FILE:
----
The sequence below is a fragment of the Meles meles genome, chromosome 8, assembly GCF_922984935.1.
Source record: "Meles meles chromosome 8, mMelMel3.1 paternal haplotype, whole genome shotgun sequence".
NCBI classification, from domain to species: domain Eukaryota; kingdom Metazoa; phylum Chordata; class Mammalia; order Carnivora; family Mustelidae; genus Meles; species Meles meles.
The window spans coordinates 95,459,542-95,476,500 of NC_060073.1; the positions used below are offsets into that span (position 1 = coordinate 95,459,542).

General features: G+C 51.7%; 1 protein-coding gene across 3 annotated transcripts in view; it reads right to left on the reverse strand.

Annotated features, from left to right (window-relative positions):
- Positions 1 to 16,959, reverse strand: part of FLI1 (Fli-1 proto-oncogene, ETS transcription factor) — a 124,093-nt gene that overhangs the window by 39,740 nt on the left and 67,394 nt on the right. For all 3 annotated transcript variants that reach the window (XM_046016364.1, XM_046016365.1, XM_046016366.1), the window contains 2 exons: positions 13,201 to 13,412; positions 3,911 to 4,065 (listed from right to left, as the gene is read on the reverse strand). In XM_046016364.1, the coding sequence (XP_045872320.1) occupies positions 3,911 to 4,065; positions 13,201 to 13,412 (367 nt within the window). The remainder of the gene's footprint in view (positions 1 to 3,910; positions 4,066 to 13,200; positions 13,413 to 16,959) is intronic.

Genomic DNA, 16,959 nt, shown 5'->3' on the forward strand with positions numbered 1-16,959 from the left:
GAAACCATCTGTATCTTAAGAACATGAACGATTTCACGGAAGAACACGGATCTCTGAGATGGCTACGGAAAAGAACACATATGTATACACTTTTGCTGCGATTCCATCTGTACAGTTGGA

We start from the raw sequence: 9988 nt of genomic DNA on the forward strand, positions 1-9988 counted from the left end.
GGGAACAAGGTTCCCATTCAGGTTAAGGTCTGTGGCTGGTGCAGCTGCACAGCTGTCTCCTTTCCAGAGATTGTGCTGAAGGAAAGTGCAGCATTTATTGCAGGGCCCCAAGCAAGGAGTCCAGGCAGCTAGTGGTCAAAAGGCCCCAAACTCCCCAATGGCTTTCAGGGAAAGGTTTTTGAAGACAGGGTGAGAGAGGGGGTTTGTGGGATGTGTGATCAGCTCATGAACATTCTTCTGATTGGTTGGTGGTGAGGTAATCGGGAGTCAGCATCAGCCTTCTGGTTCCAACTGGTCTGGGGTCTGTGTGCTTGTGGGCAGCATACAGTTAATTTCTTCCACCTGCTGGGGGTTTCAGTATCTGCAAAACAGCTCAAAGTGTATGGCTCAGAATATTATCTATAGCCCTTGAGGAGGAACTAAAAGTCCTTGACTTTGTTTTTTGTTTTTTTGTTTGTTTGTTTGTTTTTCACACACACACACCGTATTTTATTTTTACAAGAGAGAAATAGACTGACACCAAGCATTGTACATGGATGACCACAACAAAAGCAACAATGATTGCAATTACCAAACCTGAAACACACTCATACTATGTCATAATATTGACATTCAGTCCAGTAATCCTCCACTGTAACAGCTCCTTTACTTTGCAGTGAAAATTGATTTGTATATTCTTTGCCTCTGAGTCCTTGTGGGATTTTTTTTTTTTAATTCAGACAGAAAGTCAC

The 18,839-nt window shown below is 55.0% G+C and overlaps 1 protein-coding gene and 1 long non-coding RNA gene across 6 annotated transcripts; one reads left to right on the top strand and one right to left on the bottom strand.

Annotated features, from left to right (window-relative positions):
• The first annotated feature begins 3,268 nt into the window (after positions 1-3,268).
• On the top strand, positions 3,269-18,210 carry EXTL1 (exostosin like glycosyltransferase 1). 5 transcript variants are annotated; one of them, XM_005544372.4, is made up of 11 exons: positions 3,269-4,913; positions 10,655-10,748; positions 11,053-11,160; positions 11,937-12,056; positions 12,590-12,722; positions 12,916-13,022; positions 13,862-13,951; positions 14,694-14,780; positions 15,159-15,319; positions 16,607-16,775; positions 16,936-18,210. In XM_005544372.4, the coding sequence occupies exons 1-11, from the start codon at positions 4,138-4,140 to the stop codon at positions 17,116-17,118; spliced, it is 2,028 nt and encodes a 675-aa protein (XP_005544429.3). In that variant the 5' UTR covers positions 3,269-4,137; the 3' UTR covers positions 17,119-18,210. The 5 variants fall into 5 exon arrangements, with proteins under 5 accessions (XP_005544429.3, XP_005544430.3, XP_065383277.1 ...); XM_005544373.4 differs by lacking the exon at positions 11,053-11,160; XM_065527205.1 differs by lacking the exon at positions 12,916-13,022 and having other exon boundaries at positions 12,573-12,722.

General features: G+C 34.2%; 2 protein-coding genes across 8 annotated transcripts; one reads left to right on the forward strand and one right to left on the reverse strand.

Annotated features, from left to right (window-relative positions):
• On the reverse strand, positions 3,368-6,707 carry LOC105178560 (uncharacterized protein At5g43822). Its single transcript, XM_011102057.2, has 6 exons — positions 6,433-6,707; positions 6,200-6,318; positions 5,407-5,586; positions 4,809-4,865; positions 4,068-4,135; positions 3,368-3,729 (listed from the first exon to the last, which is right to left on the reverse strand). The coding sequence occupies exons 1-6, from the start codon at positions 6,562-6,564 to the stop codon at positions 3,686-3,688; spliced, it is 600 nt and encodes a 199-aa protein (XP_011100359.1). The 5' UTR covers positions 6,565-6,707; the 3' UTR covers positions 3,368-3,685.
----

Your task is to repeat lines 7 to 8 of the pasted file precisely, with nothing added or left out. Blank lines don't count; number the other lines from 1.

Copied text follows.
- Positions 1 to 16,959, reverse strand: part of FLI1 (Fli-1 proto-oncogene, ETS transcription factor) — a 124,093-nt gene that overhangs the window by 39,740 nt on the left and 67,394 nt on the right. For all 3 annotated transcript variants that reach the window (XM_046016364.1, XM_046016365.1, XM_046016366.1), the window contains 2 exons: positions 13,201 to 13,412; positions 3,911 to 4,065 (listed from right to left, as the gene is read on the reverse strand). In XM_046016364.1, the coding sequence (XP_045872320.1) occupies positions 3,911 to 4,065; positions 13,201 to 13,412 (367 nt within the window). The remainder of the gene's footprint in view (positions 1 to 3,910; positions 4,066 to 13,200; positions 13,413 to 16,959) is intronic.

Genomic DNA, 16,959 nt, shown 5'->3' on the forward strand with positions numbered 1-16,959 from the left: